School of Medicine
Behavioral Medicine and Psychiatry
IMPORTANCE Emergency department (ED) visits present opportunities to identify and refer suicidal youth for outpatient mental health care, although this practice is not routine.
OBJECTIVE To examine whether a motivational interviewing–based intervention increases linkage of adolescents to outpatient mental health services and reduces depression symptoms and suicidal ideation in adolescents seeking emergency care for non–mental health–related concerns who screen positive for suicide risk.
DESIGN, SETTING, AND PARTICIPANTS In this randomized clinical trial, adolescents aged 12 to 17 years who screened positive on the Ask Suicide Screening Questions (ASQ) during a nonpsychiatric ED visit at 2 academic pediatric EDs in Ohio were recruited from April 2013 to July 2015. Intention-totreat analyses were performed from September 2018 to October 2019.
INTERVENTIONS The Suicidal Teens Accessing Treatment After an Emergency Department Visit (STAT-ED) intervention included motivational interviewing to target family engagement, problem solving, referral assistance, and limited case management. The enhanced usual care (EUC) intervention consisted of brief mental health care consultation and referral.
MAIN OUTCOMES AND MEASURES Primary outcomes were mental health treatment initiation and attendance within 2 months of ED discharge and suicidal ideation (assessed by the Suicidal Ideation Questionnaire JR) and depression symptoms (assessed by the Center for Epidemiologic Studies– Depression scale) at 2 and 6 months. Exploratory outcomes included treatment initiation and attendance and suicide attempts at 6 months.
RESULTS A total of 168 participants were randomized and 159 included in the intention-to-treat analyses (mean [SD] age, 15.0 [1.5] years; 126 [79.2%] female; and 80 [50.3%] white). Seventy-nine participants were randomized to receive the STAT-ED intervention and 80 to receive EUC. At 2 months, youth in the STAT-ED group had similar rates of mental health treatment initiation compared with youth in the EUC group as assessed by parent report (29 [50.9%] vs 22 [34.9%]; adjusted odds ratio [OR], 2.08; 95% CI, 0.97-4.45) and administrative data from mental health care agencies (19 [29.7%] vs 11 [19.3%]; adjusted OR, 1.77; 95% CI, 0.76-4.15). At 2 months, youth in the STAT-ED group and the EUC group had similar rates of treatment attendance (1 appointment: 6 [9.7%] vs 2 [3.6%]; adjusted OR, 2.97; 95% CI, 0.56-15.73; 2 appointments: 10 [16.1%] vs 7 [12.7%]; adjusted OR, 1.43; 95% CI, 0.50-4.11). There were no significant group × time differences in suicidal ideation (F = 0.28; P = .72) and depression symptoms (F = 0.49; P = .60) during the 6-month follow-up period. In exploratory analyses, at 6 months, STAT-ED participants had significantly higher rates of agencyreported mental health treatment initiation (adjusted OR, 2.48; 95% CI, 1.16-5.28) and more completed appointments (t99.7 = 2.58; P = .01).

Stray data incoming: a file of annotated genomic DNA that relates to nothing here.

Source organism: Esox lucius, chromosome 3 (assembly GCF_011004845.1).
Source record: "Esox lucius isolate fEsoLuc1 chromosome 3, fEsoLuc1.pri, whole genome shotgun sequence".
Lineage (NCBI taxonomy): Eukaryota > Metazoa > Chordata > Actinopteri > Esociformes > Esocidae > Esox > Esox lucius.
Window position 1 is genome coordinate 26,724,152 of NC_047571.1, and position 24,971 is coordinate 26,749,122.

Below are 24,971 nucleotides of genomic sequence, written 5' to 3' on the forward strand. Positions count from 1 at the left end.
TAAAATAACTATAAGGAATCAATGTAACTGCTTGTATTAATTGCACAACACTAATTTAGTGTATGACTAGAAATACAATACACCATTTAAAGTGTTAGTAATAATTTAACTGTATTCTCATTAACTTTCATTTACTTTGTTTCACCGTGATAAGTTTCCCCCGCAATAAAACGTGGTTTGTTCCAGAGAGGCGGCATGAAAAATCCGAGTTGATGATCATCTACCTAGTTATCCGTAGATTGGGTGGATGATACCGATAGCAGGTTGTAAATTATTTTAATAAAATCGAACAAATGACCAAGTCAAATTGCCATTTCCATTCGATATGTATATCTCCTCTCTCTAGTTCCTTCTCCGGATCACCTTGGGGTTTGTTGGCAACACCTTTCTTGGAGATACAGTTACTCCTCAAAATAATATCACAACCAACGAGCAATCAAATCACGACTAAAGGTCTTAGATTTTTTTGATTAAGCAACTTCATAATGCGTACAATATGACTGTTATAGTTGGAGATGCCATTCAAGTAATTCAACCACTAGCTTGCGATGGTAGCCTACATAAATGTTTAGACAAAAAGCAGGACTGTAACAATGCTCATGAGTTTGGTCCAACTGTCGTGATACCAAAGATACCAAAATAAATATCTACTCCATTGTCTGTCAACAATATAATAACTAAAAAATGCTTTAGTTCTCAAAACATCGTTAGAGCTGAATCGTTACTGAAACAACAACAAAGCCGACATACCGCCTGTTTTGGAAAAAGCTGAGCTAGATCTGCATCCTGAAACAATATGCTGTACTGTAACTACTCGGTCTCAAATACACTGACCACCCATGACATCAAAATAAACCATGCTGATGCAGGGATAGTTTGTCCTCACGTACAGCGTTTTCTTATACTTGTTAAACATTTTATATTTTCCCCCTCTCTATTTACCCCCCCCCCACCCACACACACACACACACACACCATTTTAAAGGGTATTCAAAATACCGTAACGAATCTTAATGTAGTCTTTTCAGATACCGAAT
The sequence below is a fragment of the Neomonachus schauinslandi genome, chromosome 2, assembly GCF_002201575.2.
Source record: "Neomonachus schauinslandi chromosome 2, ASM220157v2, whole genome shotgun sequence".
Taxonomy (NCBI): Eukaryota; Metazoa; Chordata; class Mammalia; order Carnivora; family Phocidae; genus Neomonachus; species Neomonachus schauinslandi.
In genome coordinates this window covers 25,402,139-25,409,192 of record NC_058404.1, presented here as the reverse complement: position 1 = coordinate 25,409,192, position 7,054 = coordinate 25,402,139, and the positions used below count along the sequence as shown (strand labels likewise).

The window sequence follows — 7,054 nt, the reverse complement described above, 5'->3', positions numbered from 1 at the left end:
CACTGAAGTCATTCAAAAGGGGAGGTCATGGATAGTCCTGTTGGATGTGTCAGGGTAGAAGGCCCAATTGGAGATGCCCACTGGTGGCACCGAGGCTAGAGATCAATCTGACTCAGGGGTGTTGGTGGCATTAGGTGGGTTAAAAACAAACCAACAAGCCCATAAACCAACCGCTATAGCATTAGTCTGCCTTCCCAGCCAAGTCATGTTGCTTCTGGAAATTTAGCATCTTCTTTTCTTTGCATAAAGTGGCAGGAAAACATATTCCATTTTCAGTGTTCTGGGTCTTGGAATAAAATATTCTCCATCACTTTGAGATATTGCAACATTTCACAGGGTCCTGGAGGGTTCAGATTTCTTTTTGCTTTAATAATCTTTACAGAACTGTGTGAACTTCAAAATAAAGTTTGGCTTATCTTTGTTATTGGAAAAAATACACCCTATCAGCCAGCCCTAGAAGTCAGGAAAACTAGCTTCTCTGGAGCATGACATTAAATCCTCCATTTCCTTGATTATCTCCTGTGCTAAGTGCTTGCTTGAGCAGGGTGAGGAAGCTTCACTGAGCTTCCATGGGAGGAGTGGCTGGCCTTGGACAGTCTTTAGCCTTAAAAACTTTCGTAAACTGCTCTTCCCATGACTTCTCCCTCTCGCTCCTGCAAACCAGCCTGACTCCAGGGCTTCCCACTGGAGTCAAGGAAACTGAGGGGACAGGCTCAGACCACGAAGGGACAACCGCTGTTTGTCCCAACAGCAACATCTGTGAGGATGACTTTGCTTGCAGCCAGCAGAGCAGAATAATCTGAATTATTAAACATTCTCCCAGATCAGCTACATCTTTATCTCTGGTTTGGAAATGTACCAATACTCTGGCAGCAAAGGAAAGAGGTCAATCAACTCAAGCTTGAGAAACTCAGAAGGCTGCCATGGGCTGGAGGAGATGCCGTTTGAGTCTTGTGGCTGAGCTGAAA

CONCLUSIONS AND RELEVANCE This study’s findings indicate that no differences were found on any primary outcome by study condition. However, STAT-ED was more efficacious than EUC at increasing mental health treatment initiation and attendance at 6 months.
TRIAL REGISTRATION ClinicalTrials.gov identifier: NCT01779414 JAMA Network Open. 2019;2(12):e1917941. doi:10.1001/jamanetworkopen.2019.17941
Digital Commons Citation
Grupp-Phelan, Jacqueline; Stevens, Jack; Boyd, Stephanie; Cohen, Daniel M.; Ammerman, Robert T.; Liddy-Hicks, Stacey; Heck, Kendra; Marcus, Steven C.; Stone, Lara; Campo, John V.; and Bridge, Jefferey A., "Effect of a Motivational Interviewing–Based Intervention on Initiation of Mental Health Treatment and Mental Health After an Emergency Department Visit Among Suicidal Adolescents" (2019). Faculty & Staff Scholarship. 1423.
Grupp-Phelan, J., Stevens, J., Boyd, S., Cohen, D. M., Ammerman, R. T., Liddy-Hicks, S., Heck, K., Marcus, S. C., Stone, L., Campo, J. V., & Bridge, J. A. (2019). Effect of a Motivational Interviewing–Based Intervention on Initiation of Mental Health Treatment and Mental Health After an Emergency Department Visit Among Suicidal Adolescents. JAMA Network Open, 2(12), e1917941. https://doi.org/10.1001/jamanetworkopen.2019.17941